We came up with the formula that I would play two tunes and then she would play two tunes. I put on Railing by Roni Size followed by Renegade Master by whoever-its-by, and then she put on Planet Rock by Leftfield and then Music by Madonna. It took us four tunes to get to the pop, but then we stayed there for a while. We called ourselves the Queens of Mean and our set list (which I keep in the draw of my bedside table) includes such tips and gems as 'wibbly - FAST MIX!' and 'respec'ful silence.'

We finally went on at about 4.30 in the morning, I think, and a friend related to me later that he saw my face turn from sheer terror to sheer joy as I pushed the crossfader across from my first tune to my second tune and realised that playing people the music you love and them thinking you're brilliant because of it is the greatest feeling in the world.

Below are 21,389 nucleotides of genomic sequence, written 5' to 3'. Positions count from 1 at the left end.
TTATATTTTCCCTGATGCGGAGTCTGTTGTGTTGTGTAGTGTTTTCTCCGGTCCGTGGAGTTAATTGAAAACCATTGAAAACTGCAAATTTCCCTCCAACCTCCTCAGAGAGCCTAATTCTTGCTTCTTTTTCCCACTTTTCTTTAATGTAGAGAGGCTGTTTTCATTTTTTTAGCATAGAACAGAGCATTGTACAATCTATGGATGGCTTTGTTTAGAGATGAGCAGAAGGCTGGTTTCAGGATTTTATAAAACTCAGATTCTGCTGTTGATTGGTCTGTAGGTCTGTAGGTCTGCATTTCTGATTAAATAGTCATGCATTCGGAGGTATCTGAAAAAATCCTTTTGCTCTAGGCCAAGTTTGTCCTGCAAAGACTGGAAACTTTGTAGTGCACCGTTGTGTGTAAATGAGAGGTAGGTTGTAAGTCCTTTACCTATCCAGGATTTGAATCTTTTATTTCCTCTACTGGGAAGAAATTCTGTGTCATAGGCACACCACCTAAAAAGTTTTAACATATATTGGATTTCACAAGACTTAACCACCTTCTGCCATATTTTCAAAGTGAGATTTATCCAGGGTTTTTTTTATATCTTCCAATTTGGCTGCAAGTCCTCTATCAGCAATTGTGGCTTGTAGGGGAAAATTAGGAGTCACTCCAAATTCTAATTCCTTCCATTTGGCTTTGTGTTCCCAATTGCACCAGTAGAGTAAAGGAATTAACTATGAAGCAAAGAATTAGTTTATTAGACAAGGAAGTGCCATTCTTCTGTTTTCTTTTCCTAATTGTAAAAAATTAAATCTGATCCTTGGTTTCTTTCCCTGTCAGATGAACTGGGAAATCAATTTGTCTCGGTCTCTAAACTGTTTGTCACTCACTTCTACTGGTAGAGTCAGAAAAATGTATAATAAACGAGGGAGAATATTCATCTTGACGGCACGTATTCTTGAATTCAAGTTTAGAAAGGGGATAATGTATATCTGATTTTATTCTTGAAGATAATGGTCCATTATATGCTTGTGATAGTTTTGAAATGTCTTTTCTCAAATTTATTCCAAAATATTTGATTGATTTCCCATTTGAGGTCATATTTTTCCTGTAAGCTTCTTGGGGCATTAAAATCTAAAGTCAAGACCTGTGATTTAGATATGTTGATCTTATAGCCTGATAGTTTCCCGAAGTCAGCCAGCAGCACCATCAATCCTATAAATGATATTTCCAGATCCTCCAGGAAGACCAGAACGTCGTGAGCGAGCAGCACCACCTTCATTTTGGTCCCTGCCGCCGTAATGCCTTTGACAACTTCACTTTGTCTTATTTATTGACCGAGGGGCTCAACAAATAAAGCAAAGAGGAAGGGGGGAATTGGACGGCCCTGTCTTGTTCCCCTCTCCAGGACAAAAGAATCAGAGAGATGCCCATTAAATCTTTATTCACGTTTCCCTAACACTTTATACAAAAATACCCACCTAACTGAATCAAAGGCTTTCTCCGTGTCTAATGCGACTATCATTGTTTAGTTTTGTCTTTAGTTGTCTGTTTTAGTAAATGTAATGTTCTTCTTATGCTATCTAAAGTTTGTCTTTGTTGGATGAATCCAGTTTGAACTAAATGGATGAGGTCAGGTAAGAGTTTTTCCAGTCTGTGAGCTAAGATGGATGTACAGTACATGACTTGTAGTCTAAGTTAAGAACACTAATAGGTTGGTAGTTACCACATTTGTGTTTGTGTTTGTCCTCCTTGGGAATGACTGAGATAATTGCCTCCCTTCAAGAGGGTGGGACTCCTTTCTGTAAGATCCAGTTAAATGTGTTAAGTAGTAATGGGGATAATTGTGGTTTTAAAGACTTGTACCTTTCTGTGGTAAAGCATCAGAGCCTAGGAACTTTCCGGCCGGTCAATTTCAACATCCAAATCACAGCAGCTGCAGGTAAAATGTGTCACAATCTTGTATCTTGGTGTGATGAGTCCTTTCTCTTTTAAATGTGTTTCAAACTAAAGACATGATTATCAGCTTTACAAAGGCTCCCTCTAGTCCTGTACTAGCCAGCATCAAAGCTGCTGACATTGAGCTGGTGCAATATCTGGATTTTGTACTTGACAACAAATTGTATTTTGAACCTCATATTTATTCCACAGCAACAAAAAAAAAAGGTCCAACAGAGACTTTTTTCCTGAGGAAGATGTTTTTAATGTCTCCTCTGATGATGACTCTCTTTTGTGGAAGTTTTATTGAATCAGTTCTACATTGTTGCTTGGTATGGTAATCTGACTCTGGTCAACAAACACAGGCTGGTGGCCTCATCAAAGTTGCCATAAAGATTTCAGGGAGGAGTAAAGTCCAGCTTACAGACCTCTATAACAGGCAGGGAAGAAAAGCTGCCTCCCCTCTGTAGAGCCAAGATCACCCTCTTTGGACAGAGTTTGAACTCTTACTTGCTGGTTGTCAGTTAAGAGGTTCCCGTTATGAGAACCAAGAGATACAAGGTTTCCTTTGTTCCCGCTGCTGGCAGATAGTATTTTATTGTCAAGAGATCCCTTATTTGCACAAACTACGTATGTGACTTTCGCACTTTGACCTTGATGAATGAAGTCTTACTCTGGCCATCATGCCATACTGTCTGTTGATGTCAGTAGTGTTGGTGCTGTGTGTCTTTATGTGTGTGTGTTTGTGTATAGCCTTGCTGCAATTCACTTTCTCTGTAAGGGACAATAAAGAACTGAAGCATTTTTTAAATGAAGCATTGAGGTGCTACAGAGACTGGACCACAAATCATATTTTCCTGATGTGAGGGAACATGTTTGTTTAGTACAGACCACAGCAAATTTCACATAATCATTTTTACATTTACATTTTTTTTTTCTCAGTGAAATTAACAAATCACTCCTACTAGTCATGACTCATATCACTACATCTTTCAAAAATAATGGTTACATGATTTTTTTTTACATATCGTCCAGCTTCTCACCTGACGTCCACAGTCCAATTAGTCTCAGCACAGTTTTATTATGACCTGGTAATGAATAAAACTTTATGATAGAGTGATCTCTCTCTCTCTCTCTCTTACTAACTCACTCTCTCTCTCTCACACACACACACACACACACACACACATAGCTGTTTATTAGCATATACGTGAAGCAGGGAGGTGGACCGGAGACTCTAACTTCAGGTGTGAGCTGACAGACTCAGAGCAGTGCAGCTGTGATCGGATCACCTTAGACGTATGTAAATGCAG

We made so many technical errors its not even funny (one deck got switched to phono at one point and we couldn't work out why it didn't work - we had no notions at all about how to control volumes on a mixer - we tried to mix DnB with pop with no seeming musical links at all) but Oh My God did it go well. As soon as we finished, I turned to Elaine and said to her, 'we're doing that AGAIN!' The bouncer asked us for a demo CD and we were booked for our second gig (a birthday party) before we'd left the decks.

Fast forward six years and Elaine is my best friend and DJ life partner, and what started out as a bad joke intended to annoy some of our friends has resulted in us getting real gigs at actual festivals and clubs and weddings and people actually paying us occasionally and appearing to take us seriously. I'm sure it also annoys a lot of our friends as well, though, so it's not a complete dead loss. ;-)